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Buckle up, gang. Here’s my “capsule-review-style” run-down of the stories I’ve read this fall that haven’t yet made it into a #52Stories post. This one may take a little while, so pack a lunch.
And I’ll go ahead and tag this with a big [SPOILER ALERT], because who has the time to be coy?
#30: “The Cask of Amontillado” by Edgar Allan Poe (1846)
The Premise: Montressor finally gets his revenge on the unsuspecting (and ironically- named) Fortunato.
The Payoff: I read this story in high school and decided it would be fun to revisit. It was…not fun, exactly, but not bad. The narrator, Montressor, begins the tale by arguing that Fortunato deserves revenge for his alleged injuries or insults, though it’s clear that Montressor isn’t looking for equal justice. He’s a madman, a villain in the truest sense, and the little we see of Fortunato gives no justification for Montressor’s dastardly plot. It’s revealed at the end of the story that this wicked deed was done 50 years prior, though the way Montressor obsesses over the slights Fortunato gave him sounds like the wounds are still fresh. While this story doesn’t have the impact of some of Poe’s more famous tales, it’s still worth a look if only to demonstrate how to give the villain center-stage.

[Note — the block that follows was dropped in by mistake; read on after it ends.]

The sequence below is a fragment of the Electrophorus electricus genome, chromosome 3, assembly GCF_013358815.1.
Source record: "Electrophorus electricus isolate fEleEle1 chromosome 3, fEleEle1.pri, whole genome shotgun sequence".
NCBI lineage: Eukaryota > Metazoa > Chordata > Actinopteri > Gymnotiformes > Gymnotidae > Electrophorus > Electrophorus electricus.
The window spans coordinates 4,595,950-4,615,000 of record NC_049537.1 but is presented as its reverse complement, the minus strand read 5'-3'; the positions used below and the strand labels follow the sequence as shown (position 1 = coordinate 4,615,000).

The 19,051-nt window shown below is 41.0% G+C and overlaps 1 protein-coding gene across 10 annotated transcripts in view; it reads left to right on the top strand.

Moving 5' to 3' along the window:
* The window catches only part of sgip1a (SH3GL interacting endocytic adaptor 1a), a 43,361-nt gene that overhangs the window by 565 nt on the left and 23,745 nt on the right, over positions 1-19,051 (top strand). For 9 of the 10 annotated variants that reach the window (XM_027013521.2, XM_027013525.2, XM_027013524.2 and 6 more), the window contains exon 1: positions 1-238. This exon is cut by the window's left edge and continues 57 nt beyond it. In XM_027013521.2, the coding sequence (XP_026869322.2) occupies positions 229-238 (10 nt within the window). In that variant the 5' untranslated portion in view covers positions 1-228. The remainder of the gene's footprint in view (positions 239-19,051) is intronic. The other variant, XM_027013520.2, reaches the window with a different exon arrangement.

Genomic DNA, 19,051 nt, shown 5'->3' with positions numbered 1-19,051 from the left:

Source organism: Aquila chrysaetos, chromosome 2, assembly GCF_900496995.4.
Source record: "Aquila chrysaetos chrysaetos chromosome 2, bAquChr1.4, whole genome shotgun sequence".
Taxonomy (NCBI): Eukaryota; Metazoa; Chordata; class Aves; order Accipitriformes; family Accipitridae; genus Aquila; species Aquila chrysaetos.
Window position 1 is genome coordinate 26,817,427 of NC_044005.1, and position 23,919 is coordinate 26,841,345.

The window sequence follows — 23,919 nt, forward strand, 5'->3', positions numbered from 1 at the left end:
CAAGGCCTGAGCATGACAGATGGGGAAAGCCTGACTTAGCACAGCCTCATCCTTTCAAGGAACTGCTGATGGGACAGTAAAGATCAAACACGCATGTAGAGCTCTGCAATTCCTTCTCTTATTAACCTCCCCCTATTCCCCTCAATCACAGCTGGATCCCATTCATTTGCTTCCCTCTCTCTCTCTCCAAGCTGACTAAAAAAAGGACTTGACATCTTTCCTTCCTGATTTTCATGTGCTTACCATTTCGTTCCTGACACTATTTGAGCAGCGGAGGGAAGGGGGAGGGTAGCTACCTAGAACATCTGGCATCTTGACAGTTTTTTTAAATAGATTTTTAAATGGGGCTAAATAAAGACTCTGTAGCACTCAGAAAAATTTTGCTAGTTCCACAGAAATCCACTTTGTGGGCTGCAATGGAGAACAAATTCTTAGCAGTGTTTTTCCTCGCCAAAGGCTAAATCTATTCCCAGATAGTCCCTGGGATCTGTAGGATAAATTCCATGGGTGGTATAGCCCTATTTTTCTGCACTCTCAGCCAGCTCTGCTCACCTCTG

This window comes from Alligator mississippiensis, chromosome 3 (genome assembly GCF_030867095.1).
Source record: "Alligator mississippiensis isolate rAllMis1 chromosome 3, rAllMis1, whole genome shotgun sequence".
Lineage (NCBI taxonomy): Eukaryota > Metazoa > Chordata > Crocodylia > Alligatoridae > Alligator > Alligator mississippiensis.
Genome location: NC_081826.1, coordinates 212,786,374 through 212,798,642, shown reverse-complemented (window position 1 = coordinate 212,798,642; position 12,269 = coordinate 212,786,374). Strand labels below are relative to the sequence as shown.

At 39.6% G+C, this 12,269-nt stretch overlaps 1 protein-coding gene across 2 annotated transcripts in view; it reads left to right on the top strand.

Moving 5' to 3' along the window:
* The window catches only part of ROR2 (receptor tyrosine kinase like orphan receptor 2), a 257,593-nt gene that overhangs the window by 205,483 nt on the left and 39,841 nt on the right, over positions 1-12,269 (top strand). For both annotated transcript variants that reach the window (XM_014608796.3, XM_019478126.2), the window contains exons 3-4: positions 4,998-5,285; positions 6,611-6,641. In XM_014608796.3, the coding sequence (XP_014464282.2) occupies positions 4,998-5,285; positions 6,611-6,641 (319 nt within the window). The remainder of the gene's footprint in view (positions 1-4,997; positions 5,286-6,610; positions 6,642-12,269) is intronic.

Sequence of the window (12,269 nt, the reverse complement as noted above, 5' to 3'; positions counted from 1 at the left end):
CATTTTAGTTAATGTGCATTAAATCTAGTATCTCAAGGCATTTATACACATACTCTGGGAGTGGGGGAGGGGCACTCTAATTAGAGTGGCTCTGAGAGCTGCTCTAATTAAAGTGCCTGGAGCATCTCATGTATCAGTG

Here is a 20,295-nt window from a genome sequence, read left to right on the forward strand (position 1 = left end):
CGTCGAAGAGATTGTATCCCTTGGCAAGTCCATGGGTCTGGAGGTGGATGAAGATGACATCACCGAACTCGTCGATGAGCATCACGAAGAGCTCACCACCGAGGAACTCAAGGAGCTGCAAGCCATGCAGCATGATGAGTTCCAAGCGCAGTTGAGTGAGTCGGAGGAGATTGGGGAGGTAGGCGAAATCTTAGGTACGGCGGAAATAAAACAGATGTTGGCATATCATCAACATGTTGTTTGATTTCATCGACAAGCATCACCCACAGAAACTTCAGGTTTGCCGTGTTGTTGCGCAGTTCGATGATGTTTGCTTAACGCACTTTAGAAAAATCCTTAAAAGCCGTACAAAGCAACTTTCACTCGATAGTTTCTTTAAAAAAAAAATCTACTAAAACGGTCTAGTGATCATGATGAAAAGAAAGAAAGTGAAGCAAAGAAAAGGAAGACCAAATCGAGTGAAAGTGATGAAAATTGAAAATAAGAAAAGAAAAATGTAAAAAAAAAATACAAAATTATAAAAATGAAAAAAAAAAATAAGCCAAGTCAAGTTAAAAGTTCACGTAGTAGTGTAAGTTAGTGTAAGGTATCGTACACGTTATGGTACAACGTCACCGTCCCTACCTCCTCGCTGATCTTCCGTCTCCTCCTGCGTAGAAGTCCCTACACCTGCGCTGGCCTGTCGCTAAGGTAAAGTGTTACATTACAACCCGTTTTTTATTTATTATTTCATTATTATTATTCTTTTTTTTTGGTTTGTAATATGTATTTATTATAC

#31: “The Yellow Wallpaper” by Charlotte Perkins Gilman (1892)
The Premise: A wife is made to take a long rest in a country estate…until she notices something unusual with her room decor.